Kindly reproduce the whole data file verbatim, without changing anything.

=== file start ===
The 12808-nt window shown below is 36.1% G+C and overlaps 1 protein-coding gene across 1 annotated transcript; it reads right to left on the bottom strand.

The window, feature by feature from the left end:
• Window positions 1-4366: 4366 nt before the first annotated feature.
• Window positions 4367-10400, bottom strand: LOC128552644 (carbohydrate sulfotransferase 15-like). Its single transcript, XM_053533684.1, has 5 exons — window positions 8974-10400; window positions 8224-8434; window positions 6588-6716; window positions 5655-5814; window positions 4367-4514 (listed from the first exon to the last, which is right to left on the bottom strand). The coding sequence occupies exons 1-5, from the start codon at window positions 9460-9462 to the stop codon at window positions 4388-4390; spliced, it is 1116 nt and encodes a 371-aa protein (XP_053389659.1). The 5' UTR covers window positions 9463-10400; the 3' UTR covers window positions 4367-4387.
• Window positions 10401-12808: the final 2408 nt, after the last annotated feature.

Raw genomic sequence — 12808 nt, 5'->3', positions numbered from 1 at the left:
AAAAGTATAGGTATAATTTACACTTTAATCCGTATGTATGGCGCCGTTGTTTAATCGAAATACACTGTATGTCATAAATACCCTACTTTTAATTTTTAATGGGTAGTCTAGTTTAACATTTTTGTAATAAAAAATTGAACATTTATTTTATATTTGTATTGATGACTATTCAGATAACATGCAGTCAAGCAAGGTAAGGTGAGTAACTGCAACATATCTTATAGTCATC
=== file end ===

The 12808-nt window shown below is 36.1% G+C and overlaps 1 protein-coding gene across 1 annotated transcript; it reads right to left on the bottom strand.

The window, feature by feature from the left end:
• Window positions 1-4366: 4366 nt before the first annotated feature.
• Window positions 4367-10400, bottom strand: LOC128552644 (carbohydrate sulfotransferase 15-like). Its single transcript, XM_053533684.1, has 5 exons — window positions 8974-10400; window positions 8224-8434; window positions 6588-6716; window positions 5655-5814; window positions 4367-4514 (listed from the first exon to the last, which is right to left on the bottom strand). The coding sequence occupies exons 1-5, from the start codon at window positions 9460-9462 to the stop codon at window positions 4388-4390; spliced, it is 1116 nt and encodes a 371-aa protein (XP_053389659.1). The 5' UTR covers window positions 9463-10400; the 3' UTR covers window positions 4367-4387.
• Window positions 10401-12808: the final 2408 nt, after the last annotated feature.

Raw genomic sequence — 12808 nt, 5'->3', positions numbered from 1 at the left:
AAAAGTATAGGTATAATTTACACTTTAATCCGTATGTATGGCGCCGTTGTTTAATCGAAATACACTGTATGTCATAAATACCCTACTTTTAATTTTTAATGGGTAGTCTAGTTTAACATTTTTGTAATAAAAAATTGAACATTTATTTTATATTTGTATTGATGACTATTCAGATAACATGCAGTCAAGCAAGGTAAGGTGAGTAACTGCAACATATCTTATAGTCATC